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Ecuador’s labyrinth of nebulous ambiguity
Now that the new president has his politically correct constitution, what will he do with it?
In a turbulent constitutional referendum on September 28, "socialism for the 21st century" emerged triumphant in the South American country of Ecuador. It joins Bolivia and Venezuela in repudiating not only neo-liberal economics but traditional social values.
The architect of Ecuador's 20th constitution in 140 years is Rafael Correa, its eighth president in 10 years. Unlike his counterparts in Venezuela and Bolivia, he is well-educated and cosmopolitan. An economist, he has a Master's from the Catholic University of Louvain and a PhD from University of Illinois at Urbana-Champaign. Politically, he is a left of centre populist, although how "left" is still unfolding.
One of his first projects was a new constitution. This, he promised, would eliminate corruption, introduce economic and political stability and ensure social equality. But the haste with which it was written makes it a perplexing document open to many interpretations. According to Guy Hedgecoe, editor of the English-language edition of the El Pais newspaper, "the document's 440 articles are a labyrinth of idealistic generalisation, nebulous ambiguity and outright contradiction." "Would you sign a contract containing over 400 articles without having even read it?" was the comment of one popular bumper sticker.
Ecuadorians are used to populism and power-hungry politicians. But Correa's constitution, which was approved by 64 percent of voters, introduces something new into Ecuadorian legal system – political correctness on steroids. His critics, including the Catholic bishops of this largely Catholic country, say that it has opened the door to the liberal abortion law, legalised euthanasia, the abolition of private education and the introduction of same-sex marriage.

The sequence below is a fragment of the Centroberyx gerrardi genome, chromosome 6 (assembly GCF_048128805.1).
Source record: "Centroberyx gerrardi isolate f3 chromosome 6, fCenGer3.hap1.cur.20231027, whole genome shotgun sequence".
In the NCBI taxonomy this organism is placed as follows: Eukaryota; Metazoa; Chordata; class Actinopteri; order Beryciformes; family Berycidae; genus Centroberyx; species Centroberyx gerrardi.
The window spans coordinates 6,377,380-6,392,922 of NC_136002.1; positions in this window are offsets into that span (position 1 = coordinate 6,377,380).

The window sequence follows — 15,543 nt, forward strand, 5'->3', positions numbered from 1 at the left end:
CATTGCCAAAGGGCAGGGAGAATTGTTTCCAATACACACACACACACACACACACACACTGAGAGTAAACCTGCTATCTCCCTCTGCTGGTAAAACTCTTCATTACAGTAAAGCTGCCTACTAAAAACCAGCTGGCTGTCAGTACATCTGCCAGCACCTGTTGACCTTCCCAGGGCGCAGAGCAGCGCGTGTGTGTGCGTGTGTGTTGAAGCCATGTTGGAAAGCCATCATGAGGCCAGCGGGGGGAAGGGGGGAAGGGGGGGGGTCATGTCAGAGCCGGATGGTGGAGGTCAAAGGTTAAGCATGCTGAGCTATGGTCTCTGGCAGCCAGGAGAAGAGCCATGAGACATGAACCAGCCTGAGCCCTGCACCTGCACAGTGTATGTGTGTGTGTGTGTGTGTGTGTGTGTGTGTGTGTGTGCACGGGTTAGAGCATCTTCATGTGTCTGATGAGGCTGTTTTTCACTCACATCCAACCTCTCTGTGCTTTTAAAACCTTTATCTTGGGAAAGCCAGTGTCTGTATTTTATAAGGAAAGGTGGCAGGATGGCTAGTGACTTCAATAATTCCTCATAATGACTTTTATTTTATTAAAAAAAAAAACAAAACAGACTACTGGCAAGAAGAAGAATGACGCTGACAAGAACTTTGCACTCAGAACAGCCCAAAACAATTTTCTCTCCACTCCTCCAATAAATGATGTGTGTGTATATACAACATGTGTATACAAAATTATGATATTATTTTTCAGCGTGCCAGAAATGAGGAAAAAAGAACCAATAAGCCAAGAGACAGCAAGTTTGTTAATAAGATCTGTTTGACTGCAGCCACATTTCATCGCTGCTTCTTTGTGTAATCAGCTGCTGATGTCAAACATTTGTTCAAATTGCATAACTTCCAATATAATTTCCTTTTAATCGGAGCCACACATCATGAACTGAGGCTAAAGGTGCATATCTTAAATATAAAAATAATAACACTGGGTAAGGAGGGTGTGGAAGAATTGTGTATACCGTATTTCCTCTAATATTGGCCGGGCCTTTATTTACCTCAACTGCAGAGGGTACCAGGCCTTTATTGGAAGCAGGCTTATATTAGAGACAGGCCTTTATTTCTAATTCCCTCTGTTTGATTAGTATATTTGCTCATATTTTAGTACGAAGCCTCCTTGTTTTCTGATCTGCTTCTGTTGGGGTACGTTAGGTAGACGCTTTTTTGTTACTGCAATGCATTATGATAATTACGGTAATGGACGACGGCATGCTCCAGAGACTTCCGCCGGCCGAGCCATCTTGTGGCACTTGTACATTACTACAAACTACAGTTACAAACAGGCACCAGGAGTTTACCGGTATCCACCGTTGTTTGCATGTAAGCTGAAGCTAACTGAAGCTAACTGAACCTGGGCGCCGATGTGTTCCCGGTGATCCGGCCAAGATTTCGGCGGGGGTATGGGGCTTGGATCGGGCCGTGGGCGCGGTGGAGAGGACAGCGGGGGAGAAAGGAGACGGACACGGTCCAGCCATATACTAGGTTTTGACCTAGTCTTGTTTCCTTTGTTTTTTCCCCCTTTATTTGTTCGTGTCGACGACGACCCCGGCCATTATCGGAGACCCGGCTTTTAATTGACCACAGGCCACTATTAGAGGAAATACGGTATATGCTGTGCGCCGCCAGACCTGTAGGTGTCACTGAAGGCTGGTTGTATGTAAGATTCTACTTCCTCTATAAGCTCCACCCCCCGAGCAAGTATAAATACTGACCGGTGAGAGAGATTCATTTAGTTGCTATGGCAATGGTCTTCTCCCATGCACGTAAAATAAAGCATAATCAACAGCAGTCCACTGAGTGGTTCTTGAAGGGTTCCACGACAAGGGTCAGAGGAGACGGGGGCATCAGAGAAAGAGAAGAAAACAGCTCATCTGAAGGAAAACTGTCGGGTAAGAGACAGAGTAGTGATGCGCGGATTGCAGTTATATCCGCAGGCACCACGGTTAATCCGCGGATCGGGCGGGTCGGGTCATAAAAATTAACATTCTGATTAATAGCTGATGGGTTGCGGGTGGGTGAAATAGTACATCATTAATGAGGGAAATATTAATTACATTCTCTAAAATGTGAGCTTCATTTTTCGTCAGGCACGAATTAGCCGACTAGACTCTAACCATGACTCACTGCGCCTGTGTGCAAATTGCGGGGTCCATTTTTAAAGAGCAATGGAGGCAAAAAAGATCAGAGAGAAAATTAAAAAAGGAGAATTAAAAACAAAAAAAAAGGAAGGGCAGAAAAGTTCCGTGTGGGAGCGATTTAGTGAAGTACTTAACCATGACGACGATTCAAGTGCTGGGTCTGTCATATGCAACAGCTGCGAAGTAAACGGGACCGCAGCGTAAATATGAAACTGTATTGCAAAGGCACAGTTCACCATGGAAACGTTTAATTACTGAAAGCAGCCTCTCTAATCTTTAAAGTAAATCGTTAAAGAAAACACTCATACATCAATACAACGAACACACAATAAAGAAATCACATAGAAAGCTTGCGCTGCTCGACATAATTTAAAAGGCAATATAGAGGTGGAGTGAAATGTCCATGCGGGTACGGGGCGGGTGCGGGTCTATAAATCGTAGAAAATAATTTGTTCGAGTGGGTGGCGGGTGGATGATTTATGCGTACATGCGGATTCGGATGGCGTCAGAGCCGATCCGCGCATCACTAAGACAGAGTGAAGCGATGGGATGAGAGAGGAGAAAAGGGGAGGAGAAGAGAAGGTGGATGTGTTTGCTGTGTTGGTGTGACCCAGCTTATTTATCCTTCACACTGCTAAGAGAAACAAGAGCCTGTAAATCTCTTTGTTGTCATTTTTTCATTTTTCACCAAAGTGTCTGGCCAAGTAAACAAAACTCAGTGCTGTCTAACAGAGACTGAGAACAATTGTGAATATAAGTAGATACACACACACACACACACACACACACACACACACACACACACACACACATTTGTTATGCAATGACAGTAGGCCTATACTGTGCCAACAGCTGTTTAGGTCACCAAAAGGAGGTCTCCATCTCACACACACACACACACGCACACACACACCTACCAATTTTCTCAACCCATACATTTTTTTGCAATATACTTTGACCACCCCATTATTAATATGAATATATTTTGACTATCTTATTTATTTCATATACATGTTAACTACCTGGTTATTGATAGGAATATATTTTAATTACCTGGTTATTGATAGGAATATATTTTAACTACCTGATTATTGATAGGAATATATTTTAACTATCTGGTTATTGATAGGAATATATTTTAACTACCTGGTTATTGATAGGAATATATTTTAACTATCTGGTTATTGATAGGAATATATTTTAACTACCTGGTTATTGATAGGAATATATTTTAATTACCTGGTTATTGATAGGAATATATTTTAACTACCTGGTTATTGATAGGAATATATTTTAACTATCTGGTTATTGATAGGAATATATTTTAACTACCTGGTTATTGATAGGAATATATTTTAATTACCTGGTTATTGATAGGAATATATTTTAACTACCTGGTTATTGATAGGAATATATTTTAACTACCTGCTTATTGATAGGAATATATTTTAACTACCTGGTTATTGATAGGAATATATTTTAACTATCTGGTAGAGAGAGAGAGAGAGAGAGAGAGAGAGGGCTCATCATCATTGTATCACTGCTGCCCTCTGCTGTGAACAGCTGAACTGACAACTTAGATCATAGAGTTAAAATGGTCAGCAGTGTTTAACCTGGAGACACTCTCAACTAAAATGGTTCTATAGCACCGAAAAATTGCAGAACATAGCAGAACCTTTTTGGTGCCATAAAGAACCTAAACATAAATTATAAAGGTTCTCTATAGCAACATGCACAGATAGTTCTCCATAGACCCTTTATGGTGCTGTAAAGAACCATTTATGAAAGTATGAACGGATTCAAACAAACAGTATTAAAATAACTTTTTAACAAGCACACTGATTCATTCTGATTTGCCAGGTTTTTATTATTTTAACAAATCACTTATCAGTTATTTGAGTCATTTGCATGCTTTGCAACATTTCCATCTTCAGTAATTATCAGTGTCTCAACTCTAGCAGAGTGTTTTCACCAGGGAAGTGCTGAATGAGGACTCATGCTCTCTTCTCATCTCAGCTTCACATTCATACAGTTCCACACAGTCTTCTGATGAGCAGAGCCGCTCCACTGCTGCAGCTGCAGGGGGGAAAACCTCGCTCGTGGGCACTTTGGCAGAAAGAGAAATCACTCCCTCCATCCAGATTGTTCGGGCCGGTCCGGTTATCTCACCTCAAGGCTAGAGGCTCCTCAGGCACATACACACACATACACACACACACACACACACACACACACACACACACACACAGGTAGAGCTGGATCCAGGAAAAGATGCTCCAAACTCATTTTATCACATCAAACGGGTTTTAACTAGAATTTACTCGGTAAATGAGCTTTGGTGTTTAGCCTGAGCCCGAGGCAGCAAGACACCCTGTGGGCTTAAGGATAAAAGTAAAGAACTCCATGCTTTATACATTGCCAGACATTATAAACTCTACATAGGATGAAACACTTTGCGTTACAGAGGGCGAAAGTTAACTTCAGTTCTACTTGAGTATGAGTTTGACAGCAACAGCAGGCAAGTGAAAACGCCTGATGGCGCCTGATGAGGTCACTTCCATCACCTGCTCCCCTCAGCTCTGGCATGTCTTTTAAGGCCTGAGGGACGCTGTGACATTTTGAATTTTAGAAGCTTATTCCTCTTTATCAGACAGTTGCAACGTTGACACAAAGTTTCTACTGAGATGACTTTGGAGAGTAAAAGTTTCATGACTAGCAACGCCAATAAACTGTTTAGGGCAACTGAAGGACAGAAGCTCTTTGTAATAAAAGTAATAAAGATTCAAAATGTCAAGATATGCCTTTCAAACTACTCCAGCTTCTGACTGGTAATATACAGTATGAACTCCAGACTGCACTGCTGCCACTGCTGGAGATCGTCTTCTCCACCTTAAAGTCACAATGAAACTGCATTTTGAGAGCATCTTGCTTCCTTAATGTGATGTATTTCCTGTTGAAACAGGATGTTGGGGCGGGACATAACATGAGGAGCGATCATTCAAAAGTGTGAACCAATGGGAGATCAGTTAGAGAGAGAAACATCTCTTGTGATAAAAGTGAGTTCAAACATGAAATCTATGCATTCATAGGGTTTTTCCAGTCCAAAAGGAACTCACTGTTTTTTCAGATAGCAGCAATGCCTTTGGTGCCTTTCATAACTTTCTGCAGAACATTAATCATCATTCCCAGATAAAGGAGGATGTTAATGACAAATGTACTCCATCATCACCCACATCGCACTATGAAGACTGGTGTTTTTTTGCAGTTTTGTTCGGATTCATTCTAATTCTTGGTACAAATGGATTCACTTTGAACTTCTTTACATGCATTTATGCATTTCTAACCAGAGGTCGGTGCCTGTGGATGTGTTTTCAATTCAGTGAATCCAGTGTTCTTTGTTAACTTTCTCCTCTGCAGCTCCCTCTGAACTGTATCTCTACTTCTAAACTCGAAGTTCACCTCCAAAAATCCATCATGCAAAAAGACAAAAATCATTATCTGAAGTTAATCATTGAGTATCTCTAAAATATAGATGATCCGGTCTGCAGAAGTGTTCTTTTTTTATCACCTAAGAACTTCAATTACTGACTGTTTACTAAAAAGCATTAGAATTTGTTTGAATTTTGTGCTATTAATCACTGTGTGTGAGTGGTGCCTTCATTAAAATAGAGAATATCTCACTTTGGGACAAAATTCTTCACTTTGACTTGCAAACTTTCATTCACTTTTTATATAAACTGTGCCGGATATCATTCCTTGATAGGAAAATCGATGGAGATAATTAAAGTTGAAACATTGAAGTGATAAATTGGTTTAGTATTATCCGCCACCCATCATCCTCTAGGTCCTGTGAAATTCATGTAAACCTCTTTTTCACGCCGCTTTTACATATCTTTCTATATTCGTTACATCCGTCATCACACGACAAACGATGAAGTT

This is vehemently repudiated by Correa. He claims to be a practising Catholic and says that the bishops have misrepresented his views. In any case, a vigorous campaign against the new constitution failed. About 64 percent of voters supported it.
However, despite Correa’s protestations, there are some very worrying features in the new constitution.
Abortion. Article 67, section 9, grants the right "to make free, informed, voluntary and responsible decisions about sexuality and one’s life and sexual orientation. The State must promote access to the necessary means for these decisions to be made safely." And section 10 grants the right to decide on one’s "health and reproductive life and to decide when and how many children one will have." All this seems to be coded language for abortion rights. However, Correa denies this. In a radio broadcast he said that accusations that the Constitution promoted abortion was a "lie". He told his listeners to tell their priests, "Father, you are a liar and don’t start playing politics in this church." A petition signed by 700,000 people to change the wording of this article was ignored.
Families. The constitution acknowledges that "marriage is the union of a man and a woman". So far, so good -- or at least better than California and Massachusetts, which recognise gay marriages. But it also "recognises the family in its different forms" and says that "the stable and monogamous union of two persons without matrimonial bonds" will be given the same rights and responsibilities as families created through a marriage. Adoption is only for heterosexual couples. The implication is clearly that Ecuador has given same-sex unions the same rights as de facto couples.